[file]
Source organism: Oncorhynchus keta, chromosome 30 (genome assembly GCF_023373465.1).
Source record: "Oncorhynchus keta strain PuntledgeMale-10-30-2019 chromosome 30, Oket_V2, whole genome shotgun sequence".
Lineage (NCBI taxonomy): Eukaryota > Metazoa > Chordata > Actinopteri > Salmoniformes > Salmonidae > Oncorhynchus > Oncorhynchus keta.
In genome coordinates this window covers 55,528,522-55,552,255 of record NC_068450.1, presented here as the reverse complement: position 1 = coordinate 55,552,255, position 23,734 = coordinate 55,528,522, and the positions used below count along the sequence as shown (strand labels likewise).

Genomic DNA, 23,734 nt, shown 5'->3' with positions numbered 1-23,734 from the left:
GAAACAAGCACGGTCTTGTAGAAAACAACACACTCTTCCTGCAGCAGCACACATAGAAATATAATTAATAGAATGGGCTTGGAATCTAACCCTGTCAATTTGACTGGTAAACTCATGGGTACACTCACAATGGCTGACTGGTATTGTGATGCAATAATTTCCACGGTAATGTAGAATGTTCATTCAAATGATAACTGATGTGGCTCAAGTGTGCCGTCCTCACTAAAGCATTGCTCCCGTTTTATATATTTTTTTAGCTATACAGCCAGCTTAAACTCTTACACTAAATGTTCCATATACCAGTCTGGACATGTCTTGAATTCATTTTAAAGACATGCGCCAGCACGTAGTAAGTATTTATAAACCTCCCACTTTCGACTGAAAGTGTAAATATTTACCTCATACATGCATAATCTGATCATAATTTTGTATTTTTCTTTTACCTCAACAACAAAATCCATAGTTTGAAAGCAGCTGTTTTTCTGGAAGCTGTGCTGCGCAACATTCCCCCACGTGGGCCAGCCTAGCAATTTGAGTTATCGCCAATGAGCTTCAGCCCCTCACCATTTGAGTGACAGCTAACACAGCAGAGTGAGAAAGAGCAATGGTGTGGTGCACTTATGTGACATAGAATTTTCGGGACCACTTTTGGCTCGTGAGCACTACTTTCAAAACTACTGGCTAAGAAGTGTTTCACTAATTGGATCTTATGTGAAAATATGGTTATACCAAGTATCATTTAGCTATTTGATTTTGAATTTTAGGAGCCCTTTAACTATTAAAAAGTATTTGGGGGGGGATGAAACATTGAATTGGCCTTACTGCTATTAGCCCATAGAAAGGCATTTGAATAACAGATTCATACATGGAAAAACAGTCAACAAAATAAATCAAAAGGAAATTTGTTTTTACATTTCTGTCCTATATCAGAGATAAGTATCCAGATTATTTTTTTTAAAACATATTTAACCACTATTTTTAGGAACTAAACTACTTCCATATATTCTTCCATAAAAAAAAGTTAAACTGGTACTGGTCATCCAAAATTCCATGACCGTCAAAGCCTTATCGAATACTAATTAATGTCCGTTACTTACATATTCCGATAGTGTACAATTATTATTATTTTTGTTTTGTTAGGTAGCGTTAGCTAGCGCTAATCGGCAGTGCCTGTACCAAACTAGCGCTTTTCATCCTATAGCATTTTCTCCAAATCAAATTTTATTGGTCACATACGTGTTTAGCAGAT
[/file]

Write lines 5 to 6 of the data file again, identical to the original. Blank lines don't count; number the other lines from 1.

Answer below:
Genomic DNA, 23,734 nt, shown 5'->3' with positions numbered 1-23,734 from the left:
GAAACAAGCACGGTCTTGTAGAAAACAACACACTCTTCCTGCAGCAGCACACATAGAAATATAATTAATAGAATGGGCTTGGAATCTAACCCTGTCAATTTGACTGGTAAACTCATGGGTACACTCACAATGGCTGACTGGTATTGTGATGCAATAATTTCCACGGTAATGTAGAATGTTCATTCAAATGATAACTGATGTGGCTCAAGTGTGCCGTCCTCACTAAAGCATTGCTCCCGTTTTATATATTTTTTTAGCTATACAGCCAGCTTAAACTCTTACACTAAATGTTCCATATACCAGTCTGGACATGTCTTGAATTCATTTTAAAGACATGCGCCAGCACGTAGTAAGTATTTATAAACCTCCCACTTTCGACTGAAAGTGTAAATATTTACCTCATACATGCATAATCTGATCATAATTTTGTATTTTTCTTTTACCTCAACAACAAAATCCATAGTTTGAAAGCAGCTGTTTTTCTGGAAGCTGTGCTGCGCAACATTCCCCCACGTGGGCCAGCCTAGCAATTTGAGTTATCGCCAATGAGCTTCAGCCCCTCACCATTTGAGTGACAGCTAACACAGCAGAGTGAGAAAGAGCAATGGTGTGGTGCACTTATGTGACATAGAATTTTCGGGACCACTTTTGGCTCGTGAGCACTACTTTCAAAACTACTGGCTAAGAAGTGTTTCACTAATTGGATCTTATGTGAAAATATGGTTATACCAAGTATCATTTAGCTATTTGATTTTGAATTTTAGGAGCCCTTTAACTATTAAAAAGTATTTGGGGGGGGATGAAACATTGAATTGGCCTTACTGCTATTAGCCCATAGAAAGGCATTTGAATAACAGATTCATACATGGAAAAACAGTCAACAAAATAAATCAAAAGGAAATTTGTTTTTACATTTCTGTCCTATATCAGAGATAAGTATCCAGATTATTTTTTTTAAAACATATTTAACCACTATTTTTAGGAACTAAACTACTTCCATATATTCTTCCATAAAAAAAAGTTAAACTGGTACTGGTCATCCAAAATTCCATGACCGTCAAAGCCTTATCGAATACTAATTAATGTCCGTTACTTACATATTCCGATAGTGTACAATTATTATTATTTTTGTTTTGTTAGGTAGCGTTAGCTAGCGCTAATCGGCAGTGCCTGTACCAAACTAGCGCTTTTCATCCTATAGCATTTTCTCCAAATCAAATTTTATTGGTCACATACGTGTTTAGCAGAT